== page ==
Contract Furniture Segments

Many built environment providers target market segments for growth.

While many commercial environment providers started with corporate offices, many facility providers are finding sales opportunities in new market segments. Manufacturer’s relationship with various market segments can ebb and flow based on a need for sales. Too often, what is lacking is a serious commitment based on a clear market position. Manufacturers tend to gloss over the unique needs of different markets. Targeted value propositions, offerings, and messages are required to make a real connection and headway with customers.

Healthcare Environments Segment

Healthcare is a prime example. As with other large segments of the economy like automotive or energy, you can’t be part time in healthcare. As fully one sixth of the U.S. Economy, healthcare means a lot of things — hospitals and other providers, insurance companies, medical manufacturers, pharmaceuticals, equipment, etc. Healthcare professionals, like a Chief Medical Officer, can spot novices from a mile away. Compared with overall patient experience, infection control, insurance, doctors, nurses, etc., furniture is neither a top priority nor budget item. From a built environments standpoint, a split between clinical (technical delivery of healthcare services) and admin (non-clinical). Most new entrants into the healthcare market start with admin areas since they are more like other more standards environments. It’s a start, but more of the money spent in this market is in the specialized areas, being serviced by specialty providers.

Hospitality Environments Segment

Hospitality is another segment that has gained popularity among more standard providers in recent years. There’s a good reason for this. These public and shared spaces get a lot of use, and for both maintenance and image reasons, the built environments get refurbished on a regular basis. Also, hospitality design is a reference point for many other segments. Corporate offices, healthcare, retail, and education spaces are becoming more like hotels in the emerging service economy. However, as with healthcare, the hospitality segment has unique demands. For one, the value chain diverges from other segments. The high volume for products has lead to third party purchasers, focused exclusively on Furniture, Fixtures, and Equipment (FF&E) that distribute everything from beds to toilet paper. Global hospitality brands often set standards the independent franchisees (individual property owners) act on with local architecture firms and contractors. Value engineering during a buildout can lead to further complexity and opportunity for environment providers.

Education Environments Segment

Education is another segment many industry players have pursued, sometimes with mixed results. Colleges and universities, as well as private primary institutions typically have more funding than public K-12 schools, which creates sub-segments with different characteristics. The first group of secondary and private primary schools in some ways look like a cross between other commercial environments and hospitality. Larger institutions seeking to invest in their spaces supporting administrative staff with emerging work styles. Like hospitality, education solutions can be a benchmark for other segments that are looking for environments that support learning. Decision making can be a bit more complicated with additional constituents — a board of trustees, donors, the provost, etc., but it’s clear that leading schools seek to set new benchmarks. Public primary schools are a different story in that the funding is often limited and mostly comes from the state. Decision-making can be even more complicated with layers of administrators, local government, and parents. However, built environment providers who specialize their offering for this group benefit from a steady stream of new schools and refurbishments.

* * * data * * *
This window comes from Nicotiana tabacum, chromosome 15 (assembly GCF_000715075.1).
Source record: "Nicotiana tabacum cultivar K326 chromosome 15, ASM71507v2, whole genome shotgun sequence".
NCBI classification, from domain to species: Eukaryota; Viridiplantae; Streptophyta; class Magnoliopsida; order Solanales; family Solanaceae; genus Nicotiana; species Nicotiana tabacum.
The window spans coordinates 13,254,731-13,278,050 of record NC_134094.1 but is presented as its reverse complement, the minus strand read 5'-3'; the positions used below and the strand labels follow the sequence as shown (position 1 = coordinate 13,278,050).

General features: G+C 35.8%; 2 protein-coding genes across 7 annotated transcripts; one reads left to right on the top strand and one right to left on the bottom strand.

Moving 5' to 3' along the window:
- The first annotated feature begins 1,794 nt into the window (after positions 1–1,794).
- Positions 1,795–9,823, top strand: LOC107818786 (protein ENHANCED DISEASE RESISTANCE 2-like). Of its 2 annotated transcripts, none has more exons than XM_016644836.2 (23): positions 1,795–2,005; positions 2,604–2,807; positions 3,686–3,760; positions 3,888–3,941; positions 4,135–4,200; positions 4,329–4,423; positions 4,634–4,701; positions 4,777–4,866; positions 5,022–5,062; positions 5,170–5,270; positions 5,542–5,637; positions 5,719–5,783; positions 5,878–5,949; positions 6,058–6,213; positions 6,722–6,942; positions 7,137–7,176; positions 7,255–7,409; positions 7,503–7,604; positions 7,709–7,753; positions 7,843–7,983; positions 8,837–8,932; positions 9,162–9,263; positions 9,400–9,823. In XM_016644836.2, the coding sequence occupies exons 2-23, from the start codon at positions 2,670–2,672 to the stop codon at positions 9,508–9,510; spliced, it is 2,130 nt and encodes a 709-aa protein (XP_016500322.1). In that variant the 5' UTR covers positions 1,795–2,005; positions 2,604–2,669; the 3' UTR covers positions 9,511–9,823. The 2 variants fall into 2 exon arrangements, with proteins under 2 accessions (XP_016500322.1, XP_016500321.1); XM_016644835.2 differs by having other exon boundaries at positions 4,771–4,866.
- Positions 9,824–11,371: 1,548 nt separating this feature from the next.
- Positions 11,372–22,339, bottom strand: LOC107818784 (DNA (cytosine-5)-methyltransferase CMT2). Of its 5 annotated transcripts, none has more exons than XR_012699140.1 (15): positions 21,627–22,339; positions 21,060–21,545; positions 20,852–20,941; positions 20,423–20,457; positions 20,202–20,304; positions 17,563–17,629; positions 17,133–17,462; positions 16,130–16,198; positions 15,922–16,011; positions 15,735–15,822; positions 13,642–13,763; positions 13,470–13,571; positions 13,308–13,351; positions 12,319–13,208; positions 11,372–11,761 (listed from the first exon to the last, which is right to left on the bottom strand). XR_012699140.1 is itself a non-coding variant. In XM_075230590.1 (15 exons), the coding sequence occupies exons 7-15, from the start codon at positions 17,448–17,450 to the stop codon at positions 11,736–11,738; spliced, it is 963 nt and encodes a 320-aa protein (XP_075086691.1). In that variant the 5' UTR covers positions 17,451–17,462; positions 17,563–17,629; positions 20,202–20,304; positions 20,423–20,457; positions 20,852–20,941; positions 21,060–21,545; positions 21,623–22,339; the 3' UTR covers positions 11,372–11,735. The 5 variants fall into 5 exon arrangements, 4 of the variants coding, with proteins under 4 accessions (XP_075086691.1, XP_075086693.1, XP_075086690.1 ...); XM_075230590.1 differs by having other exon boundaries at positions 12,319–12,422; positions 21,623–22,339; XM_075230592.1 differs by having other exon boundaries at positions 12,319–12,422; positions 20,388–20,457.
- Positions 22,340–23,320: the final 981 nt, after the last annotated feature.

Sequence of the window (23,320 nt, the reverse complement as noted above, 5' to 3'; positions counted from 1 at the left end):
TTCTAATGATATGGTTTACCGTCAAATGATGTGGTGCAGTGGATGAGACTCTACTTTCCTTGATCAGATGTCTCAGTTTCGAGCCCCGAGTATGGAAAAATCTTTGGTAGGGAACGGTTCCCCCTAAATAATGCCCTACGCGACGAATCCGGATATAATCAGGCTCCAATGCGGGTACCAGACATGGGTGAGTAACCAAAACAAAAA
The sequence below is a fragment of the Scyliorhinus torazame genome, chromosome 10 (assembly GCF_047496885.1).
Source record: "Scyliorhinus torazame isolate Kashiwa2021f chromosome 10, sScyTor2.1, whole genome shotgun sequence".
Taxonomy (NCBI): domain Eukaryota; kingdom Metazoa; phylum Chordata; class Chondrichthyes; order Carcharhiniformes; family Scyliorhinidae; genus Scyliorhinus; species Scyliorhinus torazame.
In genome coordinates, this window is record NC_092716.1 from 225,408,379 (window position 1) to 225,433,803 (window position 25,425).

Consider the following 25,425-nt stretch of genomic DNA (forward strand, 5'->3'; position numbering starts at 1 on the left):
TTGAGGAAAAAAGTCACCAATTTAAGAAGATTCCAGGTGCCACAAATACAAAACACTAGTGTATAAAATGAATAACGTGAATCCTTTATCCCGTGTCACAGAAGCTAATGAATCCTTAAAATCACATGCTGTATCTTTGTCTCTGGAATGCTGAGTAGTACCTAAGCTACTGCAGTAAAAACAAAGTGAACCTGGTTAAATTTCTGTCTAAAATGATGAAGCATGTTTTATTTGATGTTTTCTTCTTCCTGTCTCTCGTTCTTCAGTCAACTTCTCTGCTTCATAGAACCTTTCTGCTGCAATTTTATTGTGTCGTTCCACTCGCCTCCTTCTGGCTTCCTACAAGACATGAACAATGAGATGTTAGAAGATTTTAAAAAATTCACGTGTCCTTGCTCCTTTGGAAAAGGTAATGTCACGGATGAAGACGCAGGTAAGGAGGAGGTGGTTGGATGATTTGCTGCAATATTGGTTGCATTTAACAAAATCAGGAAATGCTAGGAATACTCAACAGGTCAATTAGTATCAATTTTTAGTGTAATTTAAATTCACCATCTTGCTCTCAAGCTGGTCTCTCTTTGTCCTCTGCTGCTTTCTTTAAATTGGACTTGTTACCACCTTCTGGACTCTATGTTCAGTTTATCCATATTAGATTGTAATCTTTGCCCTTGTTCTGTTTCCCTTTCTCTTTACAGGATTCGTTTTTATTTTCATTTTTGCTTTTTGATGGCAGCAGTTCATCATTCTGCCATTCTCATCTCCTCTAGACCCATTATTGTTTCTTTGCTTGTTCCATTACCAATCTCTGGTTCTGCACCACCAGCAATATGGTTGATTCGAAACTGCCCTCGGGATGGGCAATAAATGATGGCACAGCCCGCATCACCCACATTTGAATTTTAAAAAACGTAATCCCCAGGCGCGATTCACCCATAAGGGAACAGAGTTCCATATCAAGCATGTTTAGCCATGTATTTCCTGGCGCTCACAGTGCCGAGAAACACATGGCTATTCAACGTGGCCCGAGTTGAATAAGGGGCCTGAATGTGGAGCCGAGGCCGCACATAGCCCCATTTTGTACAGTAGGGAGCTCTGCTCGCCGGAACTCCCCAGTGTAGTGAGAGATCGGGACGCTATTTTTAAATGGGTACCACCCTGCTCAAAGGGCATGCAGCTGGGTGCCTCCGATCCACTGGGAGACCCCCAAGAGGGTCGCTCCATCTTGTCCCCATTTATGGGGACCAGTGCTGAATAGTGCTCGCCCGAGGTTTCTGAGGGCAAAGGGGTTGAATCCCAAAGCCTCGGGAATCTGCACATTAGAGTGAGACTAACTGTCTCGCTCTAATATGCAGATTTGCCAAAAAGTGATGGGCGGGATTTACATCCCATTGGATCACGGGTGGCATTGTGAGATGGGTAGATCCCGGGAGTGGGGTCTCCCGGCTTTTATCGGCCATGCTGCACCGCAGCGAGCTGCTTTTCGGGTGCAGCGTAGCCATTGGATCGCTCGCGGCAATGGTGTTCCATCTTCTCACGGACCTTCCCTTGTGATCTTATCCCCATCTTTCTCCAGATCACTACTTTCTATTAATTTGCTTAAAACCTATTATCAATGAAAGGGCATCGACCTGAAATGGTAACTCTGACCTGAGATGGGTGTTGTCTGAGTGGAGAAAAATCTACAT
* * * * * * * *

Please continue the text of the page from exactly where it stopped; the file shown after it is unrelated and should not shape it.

Government Segment

Many built environment providers target GSA (U.S. General Services Administration) or other government contracts. Many industry players have dedicated teams focused on tracking contracts on the federal, state, local level. These projects often require RFP and bidding processes designed to acquire products and services with the best deal for the taxpayer. Some GSA projects can look like other segments, like healthcare or education, but many have unique requirements for the military or high-security areas, or simply because of unique purchasing or performance criteria as required by law. Buying from the U.S. government can be tedious and not the most profitable, but the contracts can be large and stabilizing.

Retail Segment

Some industry providers target retailers and their stores. Some products are more suited for this market than others. Office providers are less likely to have offerings that suit retail stores than those that can work in a more general environmental setting — lighting, carpet, and other surface materials. Seating can play role in custom settings, such as lobbies, transportation, and theaters. Other retail targeted providers fill primary spaces with shelving, registers, point of purchase, and custom millwork. As with the hospitality segment, many of these projects are part of a franchise, where brand leaders work with designers to create guidelines for independent owners and their contractors.